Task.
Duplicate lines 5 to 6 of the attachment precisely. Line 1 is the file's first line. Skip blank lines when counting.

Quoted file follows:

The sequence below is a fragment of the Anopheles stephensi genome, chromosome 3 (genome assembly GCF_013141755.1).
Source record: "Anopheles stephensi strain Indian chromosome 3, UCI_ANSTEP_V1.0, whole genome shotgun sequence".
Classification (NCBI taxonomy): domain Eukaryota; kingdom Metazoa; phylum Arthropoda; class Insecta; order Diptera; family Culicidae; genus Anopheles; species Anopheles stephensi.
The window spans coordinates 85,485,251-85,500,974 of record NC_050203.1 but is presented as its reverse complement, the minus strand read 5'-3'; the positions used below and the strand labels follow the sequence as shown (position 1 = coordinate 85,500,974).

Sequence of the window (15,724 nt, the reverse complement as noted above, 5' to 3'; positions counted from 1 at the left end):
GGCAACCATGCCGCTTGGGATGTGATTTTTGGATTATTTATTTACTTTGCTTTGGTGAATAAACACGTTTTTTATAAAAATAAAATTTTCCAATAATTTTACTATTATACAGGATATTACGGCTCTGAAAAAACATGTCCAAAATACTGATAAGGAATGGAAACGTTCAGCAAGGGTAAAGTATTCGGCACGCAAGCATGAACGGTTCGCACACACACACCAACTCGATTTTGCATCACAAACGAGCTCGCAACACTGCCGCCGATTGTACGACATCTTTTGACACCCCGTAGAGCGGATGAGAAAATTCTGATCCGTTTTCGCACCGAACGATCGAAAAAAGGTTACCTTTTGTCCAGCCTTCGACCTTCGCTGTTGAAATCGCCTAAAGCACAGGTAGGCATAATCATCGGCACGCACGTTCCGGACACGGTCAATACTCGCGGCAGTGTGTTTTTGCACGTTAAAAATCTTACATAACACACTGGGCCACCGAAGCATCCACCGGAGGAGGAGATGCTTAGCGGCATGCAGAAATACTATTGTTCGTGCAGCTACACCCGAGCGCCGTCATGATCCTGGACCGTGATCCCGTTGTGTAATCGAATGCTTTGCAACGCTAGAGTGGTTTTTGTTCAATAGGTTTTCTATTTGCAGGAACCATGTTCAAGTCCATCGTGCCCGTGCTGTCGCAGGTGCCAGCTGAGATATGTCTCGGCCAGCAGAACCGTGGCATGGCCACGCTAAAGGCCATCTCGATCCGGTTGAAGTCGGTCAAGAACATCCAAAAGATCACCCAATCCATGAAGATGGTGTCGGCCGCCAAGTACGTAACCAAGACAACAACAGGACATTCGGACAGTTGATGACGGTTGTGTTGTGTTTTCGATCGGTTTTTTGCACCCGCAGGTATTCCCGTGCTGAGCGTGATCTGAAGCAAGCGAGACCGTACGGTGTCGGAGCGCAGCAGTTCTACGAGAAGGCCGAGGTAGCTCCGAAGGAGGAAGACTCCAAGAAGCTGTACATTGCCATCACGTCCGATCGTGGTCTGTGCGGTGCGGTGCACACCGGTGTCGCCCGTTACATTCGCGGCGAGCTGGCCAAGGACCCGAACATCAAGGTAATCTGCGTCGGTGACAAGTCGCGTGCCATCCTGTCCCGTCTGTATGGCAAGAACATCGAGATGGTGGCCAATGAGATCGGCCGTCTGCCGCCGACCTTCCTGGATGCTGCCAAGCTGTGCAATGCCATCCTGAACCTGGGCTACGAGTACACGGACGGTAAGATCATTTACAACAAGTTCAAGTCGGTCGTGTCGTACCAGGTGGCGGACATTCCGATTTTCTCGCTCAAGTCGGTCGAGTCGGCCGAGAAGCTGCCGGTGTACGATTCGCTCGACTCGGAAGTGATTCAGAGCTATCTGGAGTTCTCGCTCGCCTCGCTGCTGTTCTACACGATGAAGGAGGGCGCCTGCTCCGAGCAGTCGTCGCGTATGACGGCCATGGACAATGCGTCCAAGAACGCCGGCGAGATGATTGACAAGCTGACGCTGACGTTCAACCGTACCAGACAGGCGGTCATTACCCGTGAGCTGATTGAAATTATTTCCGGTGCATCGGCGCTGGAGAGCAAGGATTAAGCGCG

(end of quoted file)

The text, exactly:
Sequence of the window (15,724 nt, the reverse complement as noted above, 5' to 3'; positions counted from 1 at the left end):
GGCAACCATGCCGCTTGGGATGTGATTTTTGGATTATTTATTTACTTTGCTTTGGTGAATAAACACGTTTTTTATAAAAATAAAATTTTCCAATAATTTTACTATTATACAGGATATTACGGCTCTGAAAAAACATGTCCAAAATACTGATAAGGAATGGAAACGTTCAGCAAGGGTAAAGTATTCGGCACGCAAGCATGAACGGTTCGCACACACACACCAACTCGATTTTGCATCACAAACGAGCTCGCAACACTGCCGCCGATTGTACGACATCTTTTGACACCCCGTAGAGCGGATGAGAAAATTCTGATCCGTTTTCGCACCGAACGATCGAAAAAAGGTTACCTTTTGTCCAGCCTTCGACCTTCGCTGTTGAAATCGCCTAAAGCACAGGTAGGCATAATCATCGGCACGCACGTTCCGGACACGGTCAATACTCGCGGCAGTGTGTTTTTGCACGTTAAAAATCTTACATAACACACTGGGCCACCGAAGCATCCACCGGAGGAGGAGATGCTTAGCGGCATGCAGAAATACTATTGTTCGTGCAGCTACACCCGAGCGCCGTCATGATCCTGGACCGTGATCCCGTTGTGTAATCGAATGCTTTGCAACGCTAGAGTGGTTTTTGTTCAATAGGTTTTCTATTTGCAGGAACCATGTTCAAGTCCATCGTGCCCGTGCTGTCGCAGGTGCCAGCTGAGATATGTCTCGGCCAGCAGAACCGTGGCATGGCCACGCTAAAGGCCATCTCGATCCGGTTGAAGTCGGTCAAGAACATCCAAAAGATCACCCAATCCATGAAGATGGTGTCGGCCGCCAAGTACGTAACCAAGACAACAACAGGACATTCGGACAGTTGATGACGGTTGTGTTGTGTTTTCGATCGGTTTTTTGCACCCGCAGGTATTCCCGTGCTGAGCGTGATCTGAAGCAAGCGAGACCGTACGGTGTCGGAGCGCAGCAGTTCTACGAGAAGGCCGAGGTAGCTCCGAAGGAGGAAGACTCCAAGAAGCTGTACATTGCCATCACGTCCGATCGTGGTCTGTGCGGTGCGGTGCACACCGGTGTCGCCCGTTACATTCGCGGCGAGCTGGCCAAGGACCCGAACATCAAGGTAATCTGCGTCGGTGACAAGTCGCGTGCCATCCTGTCCCGTCTGTATGGCAAGAACATCGAGATGGTGGCCAATGAGATCGGCCGTCTGCCGCCGACCTTCCTGGATGCTGCCAAGCTGTGCAATGCCATCCTGAACCTGGGCTACGAGTACACGGACGGTAAGATCATTTACAACAAGTTCAAGTCGGTCGTGTCGTACCAGGTGGCGGACATTCCGATTTTCTCGCTCAAGTCGGTCGAGTCGGCCGAGAAGCTGCCGGTGTACGATTCGCTCGACTCGGAAGTGATTCAGAGCTATCTGGAGTTCTCGCTCGCCTCGCTGCTGTTCTACACGATGAAGGAGGGCGCCTGCTCCGAGCAGTCGTCGCGTATGACGGCCATGGACAATGCGTCCAAGAACGCCGGCGAGATGATTGACAAGCTGACGCTGACGTTCAACCGTACCAGACAGGCGGTCATTACCCGTGAGCTGATTGAAATTATTTCCGGTGCATCGGCGCTGGAGAGCAAGGATTAAGCGCG